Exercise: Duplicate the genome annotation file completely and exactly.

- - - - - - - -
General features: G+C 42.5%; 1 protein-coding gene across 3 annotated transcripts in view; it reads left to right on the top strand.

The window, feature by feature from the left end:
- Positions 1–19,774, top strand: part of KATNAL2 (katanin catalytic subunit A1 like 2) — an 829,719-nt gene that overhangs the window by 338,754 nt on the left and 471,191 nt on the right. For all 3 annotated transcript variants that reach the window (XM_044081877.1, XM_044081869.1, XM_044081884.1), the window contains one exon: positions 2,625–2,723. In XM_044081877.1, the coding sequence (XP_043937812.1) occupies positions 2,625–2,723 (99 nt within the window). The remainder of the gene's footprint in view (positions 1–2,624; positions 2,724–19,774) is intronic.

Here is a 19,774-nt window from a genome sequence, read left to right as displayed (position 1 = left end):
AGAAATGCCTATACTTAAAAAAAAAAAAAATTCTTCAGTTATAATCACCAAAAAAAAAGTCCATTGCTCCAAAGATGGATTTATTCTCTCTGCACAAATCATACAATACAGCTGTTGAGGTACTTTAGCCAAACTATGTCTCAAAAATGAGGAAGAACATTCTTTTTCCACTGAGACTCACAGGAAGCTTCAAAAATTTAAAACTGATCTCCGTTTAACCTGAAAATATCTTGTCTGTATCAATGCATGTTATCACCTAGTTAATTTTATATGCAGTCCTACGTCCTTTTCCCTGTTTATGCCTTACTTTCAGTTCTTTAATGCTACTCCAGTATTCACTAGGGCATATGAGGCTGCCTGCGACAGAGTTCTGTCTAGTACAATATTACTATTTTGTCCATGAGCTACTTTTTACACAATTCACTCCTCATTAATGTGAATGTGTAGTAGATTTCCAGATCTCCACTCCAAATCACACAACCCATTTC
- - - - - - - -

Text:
General features: G+C 42.5%; 1 protein-coding gene across 3 annotated transcripts in view; it reads left to right on the top strand.

The window, feature by feature from the left end:
- Positions 1–19,774, top strand: part of KATNAL2 (katanin catalytic subunit A1 like 2) — an 829,719-nt gene that overhangs the window by 338,754 nt on the left and 471,191 nt on the right. For all 3 annotated transcript variants that reach the window (XM_044081877.1, XM_044081869.1, XM_044081884.1), the window contains one exon: positions 2,625–2,723. In XM_044081877.1, the coding sequence (XP_043937812.1) occupies positions 2,625–2,723 (99 nt within the window). The remainder of the gene's footprint in view (positions 1–2,624; positions 2,724–19,774) is intronic.

Here is a 19,774-nt window from a genome sequence, read left to right as displayed (position 1 = left end):
AGAAATGCCTATACTTAAAAAAAAAAAAAATTCTTCAGTTATAATCACCAAAAAAAAAGTCCATTGCTCCAAAGATGGATTTATTCTCTCTGCACAAATCATACAATACAGCTGTTGAGGTACTTTAGCCAAACTATGTCTCAAAAATGAGGAAGAACATTCTTTTTCCACTGAGACTCACAGGAAGCTTCAAAAATTTAAAACTGATCTCCGTTTAACCTGAAAATATCTTGTCTGTATCAATGCATGTTATCACCTAGTTAATTTTATATGCAGTCCTACGTCCTTTTCCCTGTTTATGCCTTACTTTCAGTTCTTTAATGCTACTCCAGTATTCACTAGGGCATATGAGGCTGCCTGCGACAGAGTTCTGTCTAGTACAATATTACTATTTTGTCCATGAGCTACTTTTTACACAATTCACTCCTCATTAATGTGAATGTGTAGTAGATTTCCAGATCTCCACTCCAAATCACACAACCCATTTC